Immediately a front pack of seven, myself included, hared off. Normally I’d have been content to stick with them and gradually fade over the distance, but today I had a plan, and I was going to stick to it. After 200m or so I just accepted that they were going fast enough that I wasn’t comfortable sustaining the effort level, and started dropping out the back of the group. They built up a 100m lead on me quickly, and then sat there until the end of the race. That’s possibly my one small regret, that I didn’t stick with them and see where it went; they were still in sight crossing the finishing line when I was kicking into my sprint, and I wonder if I’d been in a competitive setting and stuck with them, if they’d have carried me around.

C’est la vie, it was a Parkrun, and I had goals to stick to. I trundled along in a bit of a no-man’s land of my own making, telling myself to calm down and reign it in the whole way around, trying not to look at the watch and just think about how hard I felt I was working. I was counted around the first lap in 5:26, and the second in just over that. Some on the fly maths happened, and I realised that if I could sustain it…

…Turns out I could, and I did. My attempt to hunt down the young kid that had dropped off the front group at the start of the final lap kept me moving, and although I JUST missed catching him on the finishing straight, I wouldn’t have kept it up without a target. I looked at the watch, and swore, and then felt bad because there were parents and kids around. It was definitely sub-17.

16:38 is a significant PB for me over 5k – even if you take my ‘unofficial’ 5k PB, that’s almost a 20 second drop. Pretty massive at the pointy end of the field. The coaching is certainly different, but I don’t feel experienced enough to say 100% whether it’s better for me, or it’s just my new commitment to training that’s done it, or doing a time trial mid-training block rather than at the start and then post-event, or whether maybe I just needed a change to kick me into gear and something had to give; suddenly, though, the doubt had vanished as to whether I’d made the right move switching coaches. It’s hard to argue with results.

That said, before I get too big for my boots, I did get held off in a sprint finish by an 11-14 year old, with the same surname as me. As of my recent birthday, even if the kid is at the upper level of that bracket, he’s half my age, and he’s running sub-17 5ks which, judging by the look of abject disgust he gave me when I complimented his run, come fairly naturally to him. It’s nice to be slapped in the face with some perspective every now and again, keeps you grounded. A nice call back to the first ever Parkrun I ran when I got beaten in a sprint finish by a small creature. Turns out it’s a pretty common occurrence.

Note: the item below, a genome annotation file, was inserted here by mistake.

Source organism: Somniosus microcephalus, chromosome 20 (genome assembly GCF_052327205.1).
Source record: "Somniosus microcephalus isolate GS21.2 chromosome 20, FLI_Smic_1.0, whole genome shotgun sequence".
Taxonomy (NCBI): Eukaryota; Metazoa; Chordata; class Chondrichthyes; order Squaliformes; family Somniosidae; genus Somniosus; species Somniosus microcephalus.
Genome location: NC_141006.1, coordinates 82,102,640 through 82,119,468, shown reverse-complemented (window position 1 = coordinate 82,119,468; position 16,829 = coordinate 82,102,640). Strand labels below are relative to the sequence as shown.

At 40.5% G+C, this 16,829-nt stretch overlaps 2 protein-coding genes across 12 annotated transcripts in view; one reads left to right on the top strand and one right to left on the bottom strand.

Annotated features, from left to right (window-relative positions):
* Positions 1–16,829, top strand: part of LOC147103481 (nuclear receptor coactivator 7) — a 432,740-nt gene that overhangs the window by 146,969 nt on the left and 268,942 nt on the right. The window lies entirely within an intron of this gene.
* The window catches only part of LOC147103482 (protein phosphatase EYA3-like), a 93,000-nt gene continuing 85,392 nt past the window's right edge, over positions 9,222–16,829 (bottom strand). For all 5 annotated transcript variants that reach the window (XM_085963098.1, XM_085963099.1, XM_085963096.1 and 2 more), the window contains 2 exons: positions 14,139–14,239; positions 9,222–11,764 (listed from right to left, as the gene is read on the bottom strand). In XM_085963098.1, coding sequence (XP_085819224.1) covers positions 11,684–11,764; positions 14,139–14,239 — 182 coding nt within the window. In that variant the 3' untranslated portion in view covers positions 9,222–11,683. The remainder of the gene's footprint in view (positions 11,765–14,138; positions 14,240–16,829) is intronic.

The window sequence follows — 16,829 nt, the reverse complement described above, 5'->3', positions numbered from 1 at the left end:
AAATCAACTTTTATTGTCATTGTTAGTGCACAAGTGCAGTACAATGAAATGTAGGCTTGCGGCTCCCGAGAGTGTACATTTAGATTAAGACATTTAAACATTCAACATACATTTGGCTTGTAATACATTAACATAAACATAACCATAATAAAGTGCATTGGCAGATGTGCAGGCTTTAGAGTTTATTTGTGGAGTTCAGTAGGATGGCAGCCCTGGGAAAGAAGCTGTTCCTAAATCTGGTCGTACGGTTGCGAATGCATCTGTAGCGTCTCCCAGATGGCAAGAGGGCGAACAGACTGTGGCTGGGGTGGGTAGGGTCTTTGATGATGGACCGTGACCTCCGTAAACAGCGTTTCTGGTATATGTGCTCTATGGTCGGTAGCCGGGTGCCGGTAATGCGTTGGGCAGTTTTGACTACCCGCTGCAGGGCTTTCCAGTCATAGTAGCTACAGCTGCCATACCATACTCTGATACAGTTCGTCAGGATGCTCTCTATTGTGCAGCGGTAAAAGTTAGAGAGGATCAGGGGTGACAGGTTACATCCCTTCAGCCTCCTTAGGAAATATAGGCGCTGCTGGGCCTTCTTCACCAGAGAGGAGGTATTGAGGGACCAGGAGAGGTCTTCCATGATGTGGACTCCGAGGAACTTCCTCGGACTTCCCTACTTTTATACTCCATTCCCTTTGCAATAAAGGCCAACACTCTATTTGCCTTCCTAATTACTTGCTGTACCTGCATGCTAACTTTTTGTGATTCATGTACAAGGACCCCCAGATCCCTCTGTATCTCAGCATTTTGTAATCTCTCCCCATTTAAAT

I had another go this morning, although the course was a bit slower; still, a good hit out though. That’s me and the guy that pipped me on the third lap up there. See how happy I look? Exercise, through recent events, has been the one thing I’ve had that I can fall back on. When I’m swimming, I’m mainly focusing on not drowning, and not all the other terrible things that could go wrong that I contemplate for most of the waking day. On the turbo, I’m overloaded with distractions: lactate, Zwift, legs, music, pain, session plans. Running, I either have a plan to focus on, or more recently, have just used it for a bit of mindfulness and an opportunity to escape. Do you know what I’m not doing when I’m running? I’m not thinking about what my face looks like (seriously, have you seen any of my race pics?) for one. I’m not thinking about much, to be honest. It’s nice to be able to enter that empty-head mode when I’ve needed a respite.

Anyway, that’s the Christmas humblebrag over. It’s made me feel a lot better, so thanks for making me think someone might be reading this enough to think it was worth writing. Depressing, angry post to follow, probably on New Year’s Eve. Now that seems more appropriate.

Listening: Hotel Books – Where I Am; I’m loving the move from some of my favourite ‘poetrycore’ bands to a more subdued, chilled-out style in 2017. Would definitely put Hotel Book’s Equivalency and Being As An Ocean’s Waiting For Morning To Come as my favourite albums of the year.

Reading: Thorsten Radde’s breakdown of the new Kona qualifying system and how it would have changed the 2017 pro season: SPOILER – it’s probably not as big a step-change as you might think.

2 responses to “Three Seasons In Wyoming